Thursday, 20 May 2010

An open letter

Fr Hans Kung's open letter to the Bishops of the world is interesting as a phenomenon of dialogue - or of non-dialogue - in the Church. Blogs that are faithful to the Church pretty much ignored it. Dissenting sources lauded it, and gave it good coverage. I had difficulty understanding why main stream media outlets were giving it coverage, as Fr Kung is really quite marginal to the life of the Catholic Church these days, and has been so for many years.

If you read Fr Kung's open letter, it seems very plausible. It is another example of saying something confidently in public and thereby having it believed, regardless of whether or not it is really credit worthy.

The open letter appeared on 18th April 2010. On 21st April, the website of the American edition of the journal Communio posted a link to an archive article by Hans Urs von Balthasar On the Withdrawal of Hans Kung's Authorisation to Teach. This does, of course, put the whole position of Fr Kung into its proper context - essentially that of dissent from what the Catholic Church believes. And one can then see the open letter rather more for what it is.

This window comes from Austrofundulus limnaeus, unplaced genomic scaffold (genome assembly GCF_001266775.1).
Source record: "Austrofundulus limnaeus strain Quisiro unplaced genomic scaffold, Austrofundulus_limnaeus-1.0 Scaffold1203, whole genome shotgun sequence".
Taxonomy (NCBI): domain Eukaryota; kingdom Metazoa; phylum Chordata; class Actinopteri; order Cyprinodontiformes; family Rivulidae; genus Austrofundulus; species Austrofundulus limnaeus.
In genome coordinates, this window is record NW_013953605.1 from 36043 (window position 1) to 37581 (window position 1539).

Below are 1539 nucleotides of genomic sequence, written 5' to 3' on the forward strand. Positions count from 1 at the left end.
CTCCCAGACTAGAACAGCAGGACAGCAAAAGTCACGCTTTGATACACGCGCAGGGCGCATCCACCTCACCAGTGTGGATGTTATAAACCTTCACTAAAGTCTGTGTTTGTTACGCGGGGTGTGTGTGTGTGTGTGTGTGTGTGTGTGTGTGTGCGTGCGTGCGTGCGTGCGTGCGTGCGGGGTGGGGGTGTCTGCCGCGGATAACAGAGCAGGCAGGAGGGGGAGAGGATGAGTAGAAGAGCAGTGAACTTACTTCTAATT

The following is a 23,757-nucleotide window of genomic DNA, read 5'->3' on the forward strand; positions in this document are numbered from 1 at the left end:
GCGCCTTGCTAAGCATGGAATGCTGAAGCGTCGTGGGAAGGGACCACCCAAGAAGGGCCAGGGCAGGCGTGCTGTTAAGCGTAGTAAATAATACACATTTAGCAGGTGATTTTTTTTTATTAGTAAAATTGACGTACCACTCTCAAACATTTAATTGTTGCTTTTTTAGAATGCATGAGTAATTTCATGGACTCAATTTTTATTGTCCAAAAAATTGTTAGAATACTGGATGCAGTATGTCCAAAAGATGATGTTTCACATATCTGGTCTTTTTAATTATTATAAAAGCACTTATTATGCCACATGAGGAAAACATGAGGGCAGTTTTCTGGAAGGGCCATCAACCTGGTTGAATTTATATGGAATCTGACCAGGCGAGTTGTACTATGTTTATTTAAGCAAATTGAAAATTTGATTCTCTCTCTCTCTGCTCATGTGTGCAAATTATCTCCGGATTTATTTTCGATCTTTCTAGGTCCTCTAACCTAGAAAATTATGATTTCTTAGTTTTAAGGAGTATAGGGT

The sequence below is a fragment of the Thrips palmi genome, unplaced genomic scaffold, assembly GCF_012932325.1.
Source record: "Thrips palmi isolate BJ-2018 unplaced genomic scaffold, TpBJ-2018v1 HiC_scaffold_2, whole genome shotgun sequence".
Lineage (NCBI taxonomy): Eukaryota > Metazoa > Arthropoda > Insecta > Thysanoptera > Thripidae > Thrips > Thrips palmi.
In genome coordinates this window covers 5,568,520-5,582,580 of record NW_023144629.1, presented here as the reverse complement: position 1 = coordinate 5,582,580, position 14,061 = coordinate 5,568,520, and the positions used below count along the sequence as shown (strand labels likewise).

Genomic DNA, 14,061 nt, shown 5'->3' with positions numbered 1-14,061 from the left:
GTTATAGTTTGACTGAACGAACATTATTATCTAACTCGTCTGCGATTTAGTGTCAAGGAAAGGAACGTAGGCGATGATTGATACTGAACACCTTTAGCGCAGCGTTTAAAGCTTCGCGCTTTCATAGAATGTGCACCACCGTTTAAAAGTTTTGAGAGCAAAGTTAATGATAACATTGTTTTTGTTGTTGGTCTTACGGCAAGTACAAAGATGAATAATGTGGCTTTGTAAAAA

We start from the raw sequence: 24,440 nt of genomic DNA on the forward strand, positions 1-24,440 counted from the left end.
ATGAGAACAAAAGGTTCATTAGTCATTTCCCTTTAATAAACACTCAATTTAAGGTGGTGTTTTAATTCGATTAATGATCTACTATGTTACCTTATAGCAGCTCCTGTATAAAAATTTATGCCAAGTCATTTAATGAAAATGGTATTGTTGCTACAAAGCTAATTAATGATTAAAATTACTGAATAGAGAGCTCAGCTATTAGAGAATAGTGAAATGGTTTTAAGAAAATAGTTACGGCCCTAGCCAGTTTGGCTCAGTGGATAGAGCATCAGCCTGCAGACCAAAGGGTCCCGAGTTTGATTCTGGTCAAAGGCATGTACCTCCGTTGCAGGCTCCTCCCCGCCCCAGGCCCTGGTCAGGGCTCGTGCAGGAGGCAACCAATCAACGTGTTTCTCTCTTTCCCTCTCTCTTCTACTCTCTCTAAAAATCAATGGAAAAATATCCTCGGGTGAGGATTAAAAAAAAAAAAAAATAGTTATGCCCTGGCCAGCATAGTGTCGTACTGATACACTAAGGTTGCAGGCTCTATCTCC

Unknown said...

Joe, you write:

essentially that of dissent from what the Catholic Church believes.

When you say 'Church' here, do you mean the offical doctrines of the Church? And where does leave him? What do you have to believe to be a Catholic and what parts can you dissent from -if any- and still be a Catholic? And who decides?

Joe said...

My own reference point for what is and what is not Catholic teaching is the Catechism of the Catholic Church. When he promulgated it in 1992, Pope John Paul II wrote: "I declare it to be a sure norm for teaching the faith and thus a valid and legitimate instrument for ecclesial communion".

Who decides? The ultimate referenc point is the Pope - but so many of the points taught in the Catechism draw on Scripture and the tradition of the Church to support what is now taught. And concensus of the Bishops and faithful - though people like Fr Kung are not always willing to recognise that many of the doctrines they deny are quite comfortably held by Catholics the world over.